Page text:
Common mistakes of first time homebuyers

Purchasing your first home can be exciting, exhausting and a little bit scary. Your aim is to end up in a house that you love and can afford but many people make mistakes that can have long term consequences.

As we sit here in the early stages of a real estate market correction, making financial mistakes while purchasing your first home can be even more damaging to your financial future. So, for this week’s column, I wanted to share a few financial tips for anyone making the plunge into home ownership:

1. How much can you really afford? There are often three different answers to this question. There is the amount you think you can afford, the amount the mortgage lender (bank) thinks you can afford and the amount that you can actually afford.

Sometimes a lender will approve you for a higher amount than you should be spending and sometimes you might think you can handle x amount per month of mortgage payments, but you should really sit down with an unbiased professional financial planner to find out how much you should really consider spending. A realtor or mortgage broker may offer this type of advice but the conflicts of interest that exist with their ability to offer you unbiased advice need to be understood – it’s much better to get unbiased advice from a financial professional.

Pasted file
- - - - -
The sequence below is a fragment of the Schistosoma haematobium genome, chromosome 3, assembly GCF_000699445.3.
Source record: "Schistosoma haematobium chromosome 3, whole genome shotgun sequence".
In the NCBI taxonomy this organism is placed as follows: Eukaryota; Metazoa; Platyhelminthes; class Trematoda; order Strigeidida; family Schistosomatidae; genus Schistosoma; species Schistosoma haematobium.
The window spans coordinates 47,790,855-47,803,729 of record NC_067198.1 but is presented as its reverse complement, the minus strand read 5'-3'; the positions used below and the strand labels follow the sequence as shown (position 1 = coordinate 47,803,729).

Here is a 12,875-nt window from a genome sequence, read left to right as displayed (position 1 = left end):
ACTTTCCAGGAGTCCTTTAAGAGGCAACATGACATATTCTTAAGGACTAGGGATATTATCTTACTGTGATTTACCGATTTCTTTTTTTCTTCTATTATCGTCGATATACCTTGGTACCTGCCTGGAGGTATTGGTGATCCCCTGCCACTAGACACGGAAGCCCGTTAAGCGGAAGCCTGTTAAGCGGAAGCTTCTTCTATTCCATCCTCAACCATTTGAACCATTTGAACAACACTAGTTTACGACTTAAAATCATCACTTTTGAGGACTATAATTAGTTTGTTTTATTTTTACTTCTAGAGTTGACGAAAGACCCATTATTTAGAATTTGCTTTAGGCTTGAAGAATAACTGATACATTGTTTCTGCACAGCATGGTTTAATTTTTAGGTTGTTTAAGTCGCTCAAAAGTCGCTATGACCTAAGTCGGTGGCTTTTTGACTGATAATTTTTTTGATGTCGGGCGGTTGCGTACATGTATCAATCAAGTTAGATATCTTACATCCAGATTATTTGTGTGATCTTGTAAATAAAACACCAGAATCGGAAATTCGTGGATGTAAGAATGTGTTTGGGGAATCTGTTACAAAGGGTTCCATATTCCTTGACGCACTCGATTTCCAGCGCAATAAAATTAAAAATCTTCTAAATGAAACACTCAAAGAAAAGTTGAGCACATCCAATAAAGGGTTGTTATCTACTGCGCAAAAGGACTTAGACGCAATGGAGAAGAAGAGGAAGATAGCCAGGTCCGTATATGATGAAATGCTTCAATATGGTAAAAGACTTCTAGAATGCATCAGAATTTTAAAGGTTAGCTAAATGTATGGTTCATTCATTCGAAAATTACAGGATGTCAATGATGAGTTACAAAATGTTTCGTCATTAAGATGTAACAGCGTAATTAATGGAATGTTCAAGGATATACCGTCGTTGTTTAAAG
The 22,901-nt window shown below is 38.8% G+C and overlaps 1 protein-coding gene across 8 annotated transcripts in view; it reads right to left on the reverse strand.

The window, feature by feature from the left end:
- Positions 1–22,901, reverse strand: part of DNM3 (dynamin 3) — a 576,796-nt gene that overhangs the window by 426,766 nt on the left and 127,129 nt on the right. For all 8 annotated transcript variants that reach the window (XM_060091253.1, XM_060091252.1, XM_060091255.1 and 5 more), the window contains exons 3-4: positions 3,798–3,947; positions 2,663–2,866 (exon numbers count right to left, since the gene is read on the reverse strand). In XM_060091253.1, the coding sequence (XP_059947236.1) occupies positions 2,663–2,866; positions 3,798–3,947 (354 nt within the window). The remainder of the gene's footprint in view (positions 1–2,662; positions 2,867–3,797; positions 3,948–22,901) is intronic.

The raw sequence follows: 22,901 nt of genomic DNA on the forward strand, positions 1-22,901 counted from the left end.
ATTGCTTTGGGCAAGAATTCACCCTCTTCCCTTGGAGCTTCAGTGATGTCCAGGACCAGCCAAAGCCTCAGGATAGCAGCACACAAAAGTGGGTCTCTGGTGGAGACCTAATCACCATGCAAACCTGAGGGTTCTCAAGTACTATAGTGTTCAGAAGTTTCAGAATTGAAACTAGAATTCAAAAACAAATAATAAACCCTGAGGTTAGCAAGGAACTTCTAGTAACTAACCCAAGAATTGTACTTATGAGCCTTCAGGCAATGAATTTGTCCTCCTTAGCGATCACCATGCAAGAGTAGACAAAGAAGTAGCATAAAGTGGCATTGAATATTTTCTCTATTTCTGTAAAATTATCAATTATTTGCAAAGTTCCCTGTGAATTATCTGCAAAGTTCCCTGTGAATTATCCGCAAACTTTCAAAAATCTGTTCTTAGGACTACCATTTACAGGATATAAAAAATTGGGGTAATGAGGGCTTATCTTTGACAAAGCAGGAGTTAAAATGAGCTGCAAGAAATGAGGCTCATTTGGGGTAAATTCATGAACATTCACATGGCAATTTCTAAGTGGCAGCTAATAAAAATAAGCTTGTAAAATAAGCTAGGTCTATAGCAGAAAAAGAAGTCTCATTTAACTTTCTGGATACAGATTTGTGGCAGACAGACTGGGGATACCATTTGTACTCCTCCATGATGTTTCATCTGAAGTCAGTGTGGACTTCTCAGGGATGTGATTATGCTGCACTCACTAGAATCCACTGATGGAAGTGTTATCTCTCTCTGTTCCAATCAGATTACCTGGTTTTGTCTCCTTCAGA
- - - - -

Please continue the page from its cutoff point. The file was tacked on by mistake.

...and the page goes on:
2. Don’t forget to consider additional expenses. Many prospective buyers only look at the monthly mortgage payment and forget about other costs such as property taxes, insurance, strata fees, repairs and the various utility bills. What happens to your budget if a major repair bill comes along such as a new furnace or roof? You need to be able to deal with these unforeseen financial shockers comfortably as well.

Many home buyers are still looking at variable interest rate mortgages as well which can be scary in a rising interest rate environment. If you’re using this type of mortgage, you need to be sure that your budget can absorb at least 100 basis points worth of increases – 150 points would be better.

3. Keep your emotions in check. Many buyers, both first time and seasoned homeowners have made poor financial decisions after falling in love with a property outside of their price range. It’s imperative that you treat a home purchase as a business transaction and not purely an emotional one.

Another pitfall is accepting a deal that isn’t very good after being pressured into buying something that you don’t feel totally comfortable with. Many sellers and realtors will use high demand (whether it’s real or not) to push someone into acting too quickly. Never be afraid of walking away if you’re not entirely committed.

Buying your first home can be stressful and overwhelming but if you’re aware of the main financial mistakes that others have made ahead of time, you can protect yourself and shop with confidence. A home will likely be the largest purchase you ever make so take the time to get it right.